Here’s the article in The Atlantic about Memphis:
    Contrary to popular belief, in some ways amassing needy populations in one area is actually a good thing — the populations are closer to services, for one thing. But you can read the article.

  7. To all the Victorian/Edwardian haters and haters of bay windows, this project is a great example of new construction that can recall traditional design details while remaining fresh and appropriate to the neighborhood context.
    Very handsome project; congrats to the architects.

  8. Dan Solomon is an extraordinarily talented architect, and can work in any idiom. Beautiful project.
    Why this scale building isn’t (and shouldn’t be) built along the south side of Mission St. is that 850 Broderick isn’t one block away from a billion dollar public investment in two subway systems, and Mission between Van Ness and Sixth is.

  9. Yes, I agree completely about Solomon. This shows that talent is an innate, unique ability that not every architect has…Talent does not come from just being licensed and putting in years of work.
    There are many hack architects out there.
    Solomon has the ability to understand scale, proportion, massing, solid vs. open, materials and overall respect for context…and he designs very good buildings.

  10. Nice building but it came at an expensive price.
    Cost estimate from website and assumptions
    $3.1 mil for real estate
    $1.2 mil for developer fee
    $ .5 mil for design fee
    16. mil for construction
    $ 1 mil for misc. permits/marketing/legal
    I’m guessing total development cost is $21.8 mil to build 47 units.
    That’s $446,809 for each studio unit. You can build for-profit 2 bedrooms for that price. If each studio is expected to house one or two seniors or homeless, that a heft subsidy for each lucky recepient.
    I feel for the lower middle and up. Where are their breaks…only continual taxation.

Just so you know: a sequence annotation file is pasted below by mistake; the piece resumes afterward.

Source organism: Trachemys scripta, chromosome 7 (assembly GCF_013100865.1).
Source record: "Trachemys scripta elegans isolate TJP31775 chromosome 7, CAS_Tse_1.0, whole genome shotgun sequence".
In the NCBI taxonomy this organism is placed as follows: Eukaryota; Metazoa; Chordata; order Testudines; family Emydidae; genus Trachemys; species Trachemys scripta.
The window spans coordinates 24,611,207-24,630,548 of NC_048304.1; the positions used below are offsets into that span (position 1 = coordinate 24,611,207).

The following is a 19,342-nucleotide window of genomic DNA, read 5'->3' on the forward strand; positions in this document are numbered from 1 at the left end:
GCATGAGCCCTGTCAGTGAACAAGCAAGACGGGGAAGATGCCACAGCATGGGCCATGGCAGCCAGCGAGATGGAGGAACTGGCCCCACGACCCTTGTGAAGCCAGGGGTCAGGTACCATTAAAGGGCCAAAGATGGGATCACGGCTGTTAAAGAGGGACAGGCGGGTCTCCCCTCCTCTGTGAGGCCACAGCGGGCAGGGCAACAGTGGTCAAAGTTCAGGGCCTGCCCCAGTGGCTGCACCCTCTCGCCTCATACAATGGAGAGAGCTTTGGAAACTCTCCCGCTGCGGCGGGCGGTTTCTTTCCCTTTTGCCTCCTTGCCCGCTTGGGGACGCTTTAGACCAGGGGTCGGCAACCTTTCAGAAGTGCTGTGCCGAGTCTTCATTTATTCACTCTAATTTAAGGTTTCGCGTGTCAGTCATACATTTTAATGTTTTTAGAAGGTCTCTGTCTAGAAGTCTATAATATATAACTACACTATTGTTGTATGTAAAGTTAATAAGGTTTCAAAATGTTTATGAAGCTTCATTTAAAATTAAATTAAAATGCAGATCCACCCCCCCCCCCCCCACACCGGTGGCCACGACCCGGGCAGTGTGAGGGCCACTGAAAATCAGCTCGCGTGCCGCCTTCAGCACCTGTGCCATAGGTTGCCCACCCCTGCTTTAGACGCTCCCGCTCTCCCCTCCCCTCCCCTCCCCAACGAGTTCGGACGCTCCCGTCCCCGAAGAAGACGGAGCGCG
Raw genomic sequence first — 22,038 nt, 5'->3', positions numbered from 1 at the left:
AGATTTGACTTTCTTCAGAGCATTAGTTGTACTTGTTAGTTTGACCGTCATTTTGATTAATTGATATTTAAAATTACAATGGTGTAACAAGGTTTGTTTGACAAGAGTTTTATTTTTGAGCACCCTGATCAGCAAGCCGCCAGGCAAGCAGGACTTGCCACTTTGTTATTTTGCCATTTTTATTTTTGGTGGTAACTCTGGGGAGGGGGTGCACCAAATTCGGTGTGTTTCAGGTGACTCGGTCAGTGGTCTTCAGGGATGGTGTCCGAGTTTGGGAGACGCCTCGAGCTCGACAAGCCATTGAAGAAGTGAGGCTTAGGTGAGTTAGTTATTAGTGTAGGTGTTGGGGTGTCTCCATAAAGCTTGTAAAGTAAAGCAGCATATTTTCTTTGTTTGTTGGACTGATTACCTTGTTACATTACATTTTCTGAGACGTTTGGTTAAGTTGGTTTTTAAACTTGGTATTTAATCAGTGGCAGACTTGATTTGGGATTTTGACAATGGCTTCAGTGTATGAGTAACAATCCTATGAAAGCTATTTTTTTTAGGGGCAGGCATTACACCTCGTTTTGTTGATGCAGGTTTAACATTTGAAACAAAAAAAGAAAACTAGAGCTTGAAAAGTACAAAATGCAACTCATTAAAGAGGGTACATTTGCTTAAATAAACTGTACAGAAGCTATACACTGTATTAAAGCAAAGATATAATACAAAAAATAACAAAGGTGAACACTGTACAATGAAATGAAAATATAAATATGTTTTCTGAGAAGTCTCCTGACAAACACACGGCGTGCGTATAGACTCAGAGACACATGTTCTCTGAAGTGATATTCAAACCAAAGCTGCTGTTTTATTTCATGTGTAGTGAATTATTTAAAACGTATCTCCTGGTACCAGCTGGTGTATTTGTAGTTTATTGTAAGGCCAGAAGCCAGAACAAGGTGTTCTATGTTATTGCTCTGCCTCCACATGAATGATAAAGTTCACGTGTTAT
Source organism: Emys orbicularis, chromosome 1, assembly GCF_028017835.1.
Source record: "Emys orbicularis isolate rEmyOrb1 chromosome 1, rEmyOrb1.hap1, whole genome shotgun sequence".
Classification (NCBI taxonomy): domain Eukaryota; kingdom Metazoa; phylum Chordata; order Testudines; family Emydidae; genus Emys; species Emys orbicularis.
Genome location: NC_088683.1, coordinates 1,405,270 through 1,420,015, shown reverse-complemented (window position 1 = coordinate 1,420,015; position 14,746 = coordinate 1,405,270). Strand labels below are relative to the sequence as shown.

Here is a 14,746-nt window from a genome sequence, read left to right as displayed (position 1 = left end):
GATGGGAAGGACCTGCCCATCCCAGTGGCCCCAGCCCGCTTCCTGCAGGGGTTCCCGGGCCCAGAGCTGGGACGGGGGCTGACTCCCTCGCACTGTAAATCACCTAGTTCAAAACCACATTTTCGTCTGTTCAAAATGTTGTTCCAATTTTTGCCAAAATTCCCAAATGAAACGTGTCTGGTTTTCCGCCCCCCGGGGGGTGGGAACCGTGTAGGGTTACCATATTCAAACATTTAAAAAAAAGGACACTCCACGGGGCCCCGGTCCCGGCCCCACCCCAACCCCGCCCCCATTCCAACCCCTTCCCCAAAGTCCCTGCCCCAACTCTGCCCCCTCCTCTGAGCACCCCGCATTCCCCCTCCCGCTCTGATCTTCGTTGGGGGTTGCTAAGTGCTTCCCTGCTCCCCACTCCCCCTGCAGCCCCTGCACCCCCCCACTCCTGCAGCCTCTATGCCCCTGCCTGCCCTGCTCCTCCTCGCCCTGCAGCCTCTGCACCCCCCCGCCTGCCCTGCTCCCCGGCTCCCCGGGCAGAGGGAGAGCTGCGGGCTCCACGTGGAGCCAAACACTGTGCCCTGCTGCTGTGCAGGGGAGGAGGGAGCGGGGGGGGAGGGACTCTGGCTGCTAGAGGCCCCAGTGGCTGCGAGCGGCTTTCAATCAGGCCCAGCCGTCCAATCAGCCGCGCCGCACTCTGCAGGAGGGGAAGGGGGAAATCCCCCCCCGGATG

Such is the liberal city we live in.

  11. Just spoke with a patient of mine, an elderly, ill, recently homeless woman, who is excited to be moving out of the TL and into this new complex. It is a good thing to be providing decent housing someplace outside of the TL to those who were homeless and elderly.

  12. in response high assumptions.
    Let’s looks at math this way. We do know it cost around $16 mil for construction cost and property cost around $3.1 mil. Strip out the other expensive for the sake of simplicity. The studio units is still running $406,000 each…granted this includes the cost to build the supportive community services below. From my construction experience, this is not uncommon for subsidize housing with low bedroom counts. You are basically building alot of plumbing per square feet. The cost is a sticker shock and still is to me.

  13. Having worked on both for-profit and not-for-profit housing I can confirm that NFP projects cost significantly more to build, and also pay substantially more in design fees. As for Dan’s work and his commitment to a contextualised vocabulary of architectural elements what more can one say – except “safe”.

  14. I’m on the waiting list for Zygmunt Arendt House and in
    final eligiblity screening process with interview to be on
    Dec 28,2012.I am open to all critiques, criticisms and
    comments.Raymond Guiducci SF CA